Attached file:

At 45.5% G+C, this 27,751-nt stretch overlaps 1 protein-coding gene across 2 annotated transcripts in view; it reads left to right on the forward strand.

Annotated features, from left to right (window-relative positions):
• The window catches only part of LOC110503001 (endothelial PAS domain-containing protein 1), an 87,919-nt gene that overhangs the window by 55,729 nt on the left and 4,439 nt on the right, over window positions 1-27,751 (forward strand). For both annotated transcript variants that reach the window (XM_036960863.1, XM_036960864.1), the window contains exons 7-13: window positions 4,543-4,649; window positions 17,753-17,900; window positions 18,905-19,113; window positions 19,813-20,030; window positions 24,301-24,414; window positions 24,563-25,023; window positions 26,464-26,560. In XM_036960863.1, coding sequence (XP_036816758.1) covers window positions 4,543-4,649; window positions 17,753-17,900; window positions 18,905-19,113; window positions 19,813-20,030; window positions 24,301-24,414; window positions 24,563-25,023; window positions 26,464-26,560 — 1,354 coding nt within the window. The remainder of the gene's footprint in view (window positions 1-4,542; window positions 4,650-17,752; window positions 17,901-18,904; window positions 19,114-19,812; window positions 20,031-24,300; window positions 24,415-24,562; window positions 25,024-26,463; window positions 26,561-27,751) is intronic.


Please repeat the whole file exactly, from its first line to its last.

At 45.5% G+C, this 27,751-nt stretch overlaps 1 protein-coding gene across 2 annotated transcripts in view; it reads left to right on the forward strand.

Annotated features, from left to right (window-relative positions):
• The window catches only part of LOC110503001 (endothelial PAS domain-containing protein 1), an 87,919-nt gene that overhangs the window by 55,729 nt on the left and 4,439 nt on the right, over window positions 1-27,751 (forward strand). For both annotated transcript variants that reach the window (XM_036960863.1, XM_036960864.1), the window contains exons 7-13: window positions 4,543-4,649; window positions 17,753-17,900; window positions 18,905-19,113; window positions 19,813-20,030; window positions 24,301-24,414; window positions 24,563-25,023; window positions 26,464-26,560. In XM_036960863.1, coding sequence (XP_036816758.1) covers window positions 4,543-4,649; window positions 17,753-17,900; window positions 18,905-19,113; window positions 19,813-20,030; window positions 24,301-24,414; window positions 24,563-25,023; window positions 26,464-26,560 — 1,354 coding nt within the window. The remainder of the gene's footprint in view (window positions 1-4,542; window positions 4,650-17,752; window positions 17,901-18,904; window positions 19,114-19,812; window positions 20,031-24,300; window positions 24,415-24,562; window positions 25,024-26,463; window positions 26,561-27,751) is intronic.